The joint car project resulted in new models like the Ford Verona (known as Volkswagen Apollo) that was launched in 1989. These new cars, with identical platforms and VW engines — although a 1.6 version with CHT engine was available, could be produced for a fraction of the cost, keeping both brands competitive against main rival Chevrolet.

In 1990, the Ford Versailles (a facelifted version of the Volkswagen Santana), was launched in an increasingly more positive economical climate.

1990s — Regained independence

Ford and Volkswagen split amicably back to their individual divisions in 1994. This was partly due to the 75th anniversary of Ford do Brasil and partly because the dwindling sales figures on Ford's end prompted the American carmaker to seek independence from Volkswagen, to regain total control over all operations and to apply the lean production methods that had improved competitiveness in their home market. However technically Ford would continue to rely on engines and drivetrains from their former partner.

In 1996 the German Ford Fiesta was also introduced as Ford's new low end model into the market, replacing the 1.0 Ford Escort Hobby that had been launched in 1993 as a "carro popular" (the people's car), a government incentive to the manufactures to produce cheap and fuel efficient cars. As a matter of fact the entire, now restyled, production of the whole range of Ford Escort models was relocated to Argentina, including the first Escort station wagon to be sold in Brazil.

2000s — Ford Fusion, Fiesta, Mondeo, and EcoSport

Ford do Brasil manufactured models with four-cylinder engines 1.0/1.6 Zetec-Rocam and the 2.0 liter Duratec on localized low-cost versions of the global platforms like the Ford Ka, Ford Fiesta and the Ford EcoSport, a XUV version of the European Ford Fusion mk1.

In 2000, Ford closed the Ipiranga Plant, which produced CKD trucks and automobiles.

Part of the overall success of the Ford America Latina operations, currently the one that provides the highest profit within the Ford Motor Company global operation, was the brand new factory in Camaçari in the northern State of Bahia in which Ford invested US$4 billion and created a unique environment that consolidates production line with their direct suppliers' own facilities. The Ford EcoSport mini SUV and the Ford Fiesta were made for the Brazilian market and exported to other developing countries as well.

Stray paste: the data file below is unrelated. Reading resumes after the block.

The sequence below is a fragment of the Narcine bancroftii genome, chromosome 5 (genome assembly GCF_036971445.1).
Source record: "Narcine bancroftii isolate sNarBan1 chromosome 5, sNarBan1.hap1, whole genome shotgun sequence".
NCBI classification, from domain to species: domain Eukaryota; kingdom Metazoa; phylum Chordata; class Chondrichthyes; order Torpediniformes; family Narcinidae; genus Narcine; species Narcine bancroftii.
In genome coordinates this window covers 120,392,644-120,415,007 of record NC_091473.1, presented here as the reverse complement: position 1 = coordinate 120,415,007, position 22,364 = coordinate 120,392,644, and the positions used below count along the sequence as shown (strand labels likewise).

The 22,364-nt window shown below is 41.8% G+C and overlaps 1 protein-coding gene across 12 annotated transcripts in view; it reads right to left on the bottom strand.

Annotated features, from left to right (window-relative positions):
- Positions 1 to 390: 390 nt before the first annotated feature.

While Ford continued to offer European models like the Focus (imported from Argentina) the Ford F-250 pick-up truck, Since 2006, the four-cylinder version of the Mexican-built Ford Fusion had been sold as a lower-production-cost replacement for the Ford Mondeo, as the fourth generation model would have been too expensive to be sold in Brazil, although it was sold in Argentina. The Ford Fusion had sold quite well in Brazil, often topping the charts as the best-selling car of its segment in Brazil.

Ford do Brasil had at that time 396 sales points and 233 dealerships.

2020s — Ending local production

In 2019 it was decided to close the São Bernardo do Campo plant, sold to Construtora São José and FRAM Capital, ending the national production and exiting the South American truck market.

Ford Motor Company ceased all production in Brazil on January 12, 2021, after 101 years. The Camaçari, Bahia and Taubaté plants were shut immediately. The Troller plant in Horizonte, Ceará closed on 31 December 2021. It sold 119,454 cars, 19,864 pick-ups and 579 trucks in Brazil in 2020. This makes it the 5th best-selling automaker in Brazil, with 7.14% of Brazilian automotive market. Models sold in Brazil are now produced elsewhere, such as the Bronco (USA) and Ranger (Argentina).

With the discontinuation of the Ka, Ford now focuses on importing the Mustang, Ranger, SUVs and the Transit.

Products

Current

As of January 2022:

  • Ford Bronco Sport (2021–present) – Built in Mexico
  • Ford Maverick (2022–present) – Built in Mexico
  • Ford Mustang (1964–present) – Built in USA
  • Ford Mustang Mach-E (2023–present) – Built in Mexico
  • Ford Ranger (1998–present) – Built in Argentina
  • Ford Territory (2021–present) – Built in China
  • Ford Transit (1965–present) – Built in Uruguay by Nordex S.A. Since 2021

Discontinued

  • Ford Model T (1909–1928)
  • Ford Coupe
  • Ford F-100 (1957–1997)
  • Ford F-600 (1957–1974)
  • Ford Galaxie (1967–1979)
  • Ford Galaxie LTD (1969–1981)
  • Ford Belina (1970–1991)
  • Ford Maverick (1973–1979)
  • Ford Landau (1976–1983)
  • Ford Corcel II (1978–1986)
  • Ford F-1000 (1979–1998)
  • Ford Del Rey (1981–1991)
  • Ford Pampa (1982–1997)
  • Ford Escort (1983–2003) – Built in Argentina from 1996 to 2003
  • Ford Verona (1989–1996)
  • Ford Versailles (1991–1996)
  • Ford F-250 (1999–2012)
  • Ford F-250 Tropivan (1999–2012)
  • Ford Taurus – Built in USA for the Brazilian market
  • Ford Mondeo – Built in Europe for the Brazilian market
  • Ford Courier (1998–2013)
  • Ford Transit (2009–2013)
  • Ford Fiesta (Hatchback: 1996–2019 – Sedan: 1999–2019) – 6th generations. Built in Brazil
  • Ford Super Duty (1998–2019) – Built in Brazil
  • Ford Cargo (1981–2019) – Built in Brazil
  • Ford Fusion (2006–2020)
  • Ford Ka (1997–2021) – Built in Brazil
  • Ford EcoSport (2003–2021) – Built in Brazil

Willys-Overland-derived projects

  • Ford Jeep (1968-1983)
  • Ford F-75 (1968-1983)
  • Ford F-85
  • Ford Aero (1968–1971)
  • Ford Itamaraty (1968–1971)
  • Ford Rural (1968–1977)
  • Ford Corcel (1968–1977)

References

  • "Ford Maverick of Brazil" (1996). by author Ernesto Franzen
  • "Autolatina: O Fim de uma Aliança" (2002) by author : R. Arkader, A. da Rocha, Editora: Coppead, Rio de Janeiro – Brasil
  • "The Automobile in South America – The Origins (Argentina, Brazil, Paraguay, Uruguay)" by author Álvaro Casal Tatlock, FBVA, Rio de Janeiro – Brasil

External links

  • Official website